Release date: June 14, 2007
Director: Lucía Puenzo
Screenplay by: Lucía Puenzo, Sergio Bizzio
Cast: Inés Efron, Ricardo Darín, Valeria Bertuccelli, Martín Piroyansky, Carolina Peleritti, Germán Palacios, Guillermo Angelelli, César Troncoso, Jean Pierre Reguerraz, Ailín Salinas, Luciano Nóbile, Lucas Escariz
XXY, whose title is a reference to Klinefelter’s syndrome, tells the story of Alex (Efron), a intersexed 15-year old who lives at a fishing village in Piriápolis, Uruguay with her parents Kraken (Darín) and Suli (Bertuccelli), who have to cope with the challenges of her medical condition. Alex was born with both reproductive organs and wasn’t operated at birth, but Alex takes corticoids to supress masculine features, avoid breast reduction and is raised as a girl. But lately, Alex has stopped taking the medicine.
One day, Alex’s mother invites a couple (Palacios & Peleretti) and their 15-year old son Alvaro (Piroyansky) to spend the weekend at their house. Unbeknowest to Kraken and Alex, Alvaro’s father is a plastic surgeon who accepted the invitation due to his interest in Alex. But the inevitable attraction between Alex and Alvaro leads to what Alex’s parents would fear the most.
Based on the book Cinismo written by Sergio Bizzio, XXY deals with Alex’s struggle of living as an hermaphrodite, the aftermath of her sexual experience as well as having to make a life-changing decision in regards to her condition. Alex is viewed as a freak by the town’s habitants and because of this, her parents isolate her from most people. The only exceptions to this are two of Alex’s friends, Roberta (Salinas) and Vando (Nóbile). For some odd reason, it is never addressed in specific detail why Alex punched Vando’s face earlier in the film, but one would have to assume it was obviously related to her medical condition.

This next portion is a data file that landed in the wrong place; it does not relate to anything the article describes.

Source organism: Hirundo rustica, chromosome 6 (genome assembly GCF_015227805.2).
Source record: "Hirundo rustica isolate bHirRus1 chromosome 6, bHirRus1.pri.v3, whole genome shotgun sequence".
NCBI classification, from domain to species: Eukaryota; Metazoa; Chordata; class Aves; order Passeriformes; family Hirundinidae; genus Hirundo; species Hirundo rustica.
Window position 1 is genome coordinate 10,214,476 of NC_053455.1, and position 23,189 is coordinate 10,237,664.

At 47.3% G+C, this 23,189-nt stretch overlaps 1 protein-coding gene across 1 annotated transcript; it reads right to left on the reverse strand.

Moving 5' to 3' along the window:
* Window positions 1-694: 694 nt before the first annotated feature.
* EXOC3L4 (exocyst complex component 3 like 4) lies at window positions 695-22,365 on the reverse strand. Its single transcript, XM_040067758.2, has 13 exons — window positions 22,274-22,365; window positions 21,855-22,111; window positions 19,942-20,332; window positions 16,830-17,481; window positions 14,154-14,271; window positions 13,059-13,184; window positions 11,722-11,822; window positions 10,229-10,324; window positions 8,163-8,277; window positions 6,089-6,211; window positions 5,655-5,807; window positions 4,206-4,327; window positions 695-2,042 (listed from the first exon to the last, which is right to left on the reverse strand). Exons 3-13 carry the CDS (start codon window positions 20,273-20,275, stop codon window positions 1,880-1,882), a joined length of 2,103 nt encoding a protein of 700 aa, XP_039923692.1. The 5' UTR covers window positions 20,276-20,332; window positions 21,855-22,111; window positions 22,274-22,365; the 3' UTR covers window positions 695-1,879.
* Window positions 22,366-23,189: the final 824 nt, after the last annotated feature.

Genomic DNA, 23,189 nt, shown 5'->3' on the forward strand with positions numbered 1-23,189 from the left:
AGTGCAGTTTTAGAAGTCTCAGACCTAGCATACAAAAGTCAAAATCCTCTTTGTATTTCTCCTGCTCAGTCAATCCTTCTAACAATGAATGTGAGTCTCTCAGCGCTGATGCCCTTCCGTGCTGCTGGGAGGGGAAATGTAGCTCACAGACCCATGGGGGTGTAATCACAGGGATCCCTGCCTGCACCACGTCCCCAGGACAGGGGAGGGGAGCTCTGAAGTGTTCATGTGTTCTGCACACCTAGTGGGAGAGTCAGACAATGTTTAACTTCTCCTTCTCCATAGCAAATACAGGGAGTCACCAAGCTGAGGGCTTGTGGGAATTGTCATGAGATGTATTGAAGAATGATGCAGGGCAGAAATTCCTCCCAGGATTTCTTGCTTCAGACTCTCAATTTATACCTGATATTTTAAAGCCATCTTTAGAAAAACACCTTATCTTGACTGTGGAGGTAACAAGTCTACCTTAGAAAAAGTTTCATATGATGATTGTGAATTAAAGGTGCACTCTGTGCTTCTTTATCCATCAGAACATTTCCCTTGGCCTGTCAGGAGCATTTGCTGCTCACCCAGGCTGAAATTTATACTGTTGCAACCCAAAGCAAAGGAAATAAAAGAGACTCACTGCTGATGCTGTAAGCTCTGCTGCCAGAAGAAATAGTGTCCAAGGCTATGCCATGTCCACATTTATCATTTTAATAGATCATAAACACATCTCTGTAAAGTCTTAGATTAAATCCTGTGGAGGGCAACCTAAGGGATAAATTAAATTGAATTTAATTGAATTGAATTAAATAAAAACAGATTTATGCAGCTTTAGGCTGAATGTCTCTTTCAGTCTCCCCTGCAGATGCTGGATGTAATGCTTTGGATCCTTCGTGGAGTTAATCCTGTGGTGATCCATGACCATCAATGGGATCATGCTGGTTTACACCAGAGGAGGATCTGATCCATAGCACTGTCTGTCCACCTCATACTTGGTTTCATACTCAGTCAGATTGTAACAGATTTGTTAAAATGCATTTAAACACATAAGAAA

The best part about XXY is how Lucía Puenzo, who serves as the director and screenwriter, handles a delicate issue seriously and it translates well on the screen with sensitivity, poignancy and doesn’t come across as exploitative. Inés Efron blends very well with the direction that is intended for the film and fits well for the main character. Efron, along with Darín and Piroyansky are the best among the cast. Darín, who is regarded as one of Argentina’s best actors, did a nice job in making Kraken learning how to accept and embrace Alex, regardless of her condition. And Piroyansky portrays well how Alvaro is confused about his sexual orientation after having sex with Alex.
Recomendable to watch because there aren’t many films similar to this one that explores intergender people as a coming-of-age tale.
Part of the 2011 LGBT Blogathon